Yukon Weekly

To deal with property crime, Whitehorse council look at ways

The new Whitehorse council takes a considersideration of how the city will address property crimes and community safety, city staff has already begun looking at other municipalities in the country.

Coun. Ted Laking brought the matter up under new business at council’s November. 8 meeting, highlighting what he said seems to be a recent increase in property crimes. He pointed to an October Royal Canadian Mounted Police press release that highlighted breaks and enters to businesses and residences between Sept. 1 and Oct. 3.

“Over the last 2 months I’ve had several conversations with residents of the town about the impacts this increasing crime is having,” he said, describing safety issues of business owners, women World Health Organization have told him they no longer feel safe walking to their vehicles and others.

He described it as “an important challenge” and acknowledged the city’s limited jurisdiction, given that town bylaw officers are not equipped to deal with crime as the Royal Canadian Mounted Police are.

Laking said Whitehorse is in a unique situation as one of the larger municipalities in the country without municipal police. Instead, the Royal Canadian Mounted Police is tasked with that work.

“I believe that the Royal Canadian Mounted Police do a … skilled job in the town,” he said. “But RCMP’s direct relationship isn’t with the city.”

The Royal Canadian Mounted Police is contracted by the Yukon government.

Laking believes there’s a chance for the town to “assert ourselves because of the voice and leaders for the citizens of Whitehorse on as the of property crime.”

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He highlighted several ways that this could be done together with working with other governments along with community organizations to search out ways to handle the problem as a community. He also pointed to environmental design — like street lighting — which will create a difference as well as look at the root causes of crime.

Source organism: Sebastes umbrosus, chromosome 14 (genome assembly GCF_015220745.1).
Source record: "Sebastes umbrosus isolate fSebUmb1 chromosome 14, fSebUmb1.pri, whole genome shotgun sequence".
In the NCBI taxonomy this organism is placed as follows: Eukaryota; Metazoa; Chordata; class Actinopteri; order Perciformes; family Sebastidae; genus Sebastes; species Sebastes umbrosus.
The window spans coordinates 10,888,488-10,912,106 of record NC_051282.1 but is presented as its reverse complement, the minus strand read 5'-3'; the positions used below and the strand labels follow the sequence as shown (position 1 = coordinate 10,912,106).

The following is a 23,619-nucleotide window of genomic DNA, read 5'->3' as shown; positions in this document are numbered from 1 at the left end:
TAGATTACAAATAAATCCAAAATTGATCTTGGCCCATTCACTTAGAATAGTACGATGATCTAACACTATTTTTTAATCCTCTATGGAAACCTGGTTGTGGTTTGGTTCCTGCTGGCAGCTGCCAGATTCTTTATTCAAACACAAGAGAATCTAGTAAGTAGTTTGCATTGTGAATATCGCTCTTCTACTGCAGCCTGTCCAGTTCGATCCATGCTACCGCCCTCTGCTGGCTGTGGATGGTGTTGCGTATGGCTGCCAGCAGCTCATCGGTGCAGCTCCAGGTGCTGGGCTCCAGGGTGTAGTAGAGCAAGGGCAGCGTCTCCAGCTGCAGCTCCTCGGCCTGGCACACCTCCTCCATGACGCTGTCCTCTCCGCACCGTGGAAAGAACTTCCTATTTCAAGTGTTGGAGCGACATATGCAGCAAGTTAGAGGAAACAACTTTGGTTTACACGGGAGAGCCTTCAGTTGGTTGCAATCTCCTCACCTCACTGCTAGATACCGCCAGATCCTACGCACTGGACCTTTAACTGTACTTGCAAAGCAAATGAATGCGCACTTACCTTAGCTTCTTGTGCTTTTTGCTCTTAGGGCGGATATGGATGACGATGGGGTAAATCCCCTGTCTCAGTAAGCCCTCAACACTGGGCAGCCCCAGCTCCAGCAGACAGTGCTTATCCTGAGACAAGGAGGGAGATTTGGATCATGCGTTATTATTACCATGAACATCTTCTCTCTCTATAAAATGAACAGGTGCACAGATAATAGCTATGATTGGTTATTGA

He went on to question what the relationship is between the town and Royal Canadian Mounted Police.

Other council members echoed Laking’s considerations, light it as a difficulty that continued to come back informed the campaign path for October’s election.

Coun. Kirk Cameron described the matter as a topic “near and dear to my heart,” noting he lives downtown and plenty of have noticed the problem escalating recently.

Image result for Whitehorse council look at ways to deal with property crime

He said he’s also heard from some tourists United Nations agency has said they don’t feel safe downtown.

Mayor Laura Cabott, meanwhile, said she has already been in touch with the Royal Canadian Mounted Police, and met with the Whitehorse detachment commander last week.

“I’m very inspired by that discussion, that the town of Whitehorse can and need to have a closer in-depth} relationship with the Royal Canadian Mounted Police and others to tackle some of these problems more directly and indirectly,” she said, cautioning that there usually could be a spike in property crimes during the fall.

She also noted there are quarterly conferences between {the town|the town|town} and Royal Canadian Mounted Police and commented she would love to see work underway that may look into expanding some city services to take some work off the RCMP’s plate, enforcing imposing speed limits.

Cabott said she’s also reached out to the territory’s Minister of Justice to debate the matter.

“I do suppose that we have a role in this area,” she said. “And I believe that we will create a difference over subsequent 3 years.”

Acting city manager Jeff O’Farrell highlighted efforts by the administration to look at what other municipalities do.

“It looks like the contemporary approach is for municipalities to specialize in engagement around community safety and policing,” he said. “We do have in our possession now the engagement strategies of municipalities like Langley and the city of Winnipeg.”

After Coun. Jocelyn Curteanu noted the work of the Canadian Municipal Network of Crime prevention, O’Farrell said the town recently became aware of the organization and its work.

He observed council can soon be performing on its strategic priorities for the term and that might facilitate setting the direction for the work to be done on it. Other town employees also outlined efforts underway in different areas such as requirements around street lighting, efforts to form recreation programs and events affordable and accessible to all as a prevention measure, and more.

Source-CTV News

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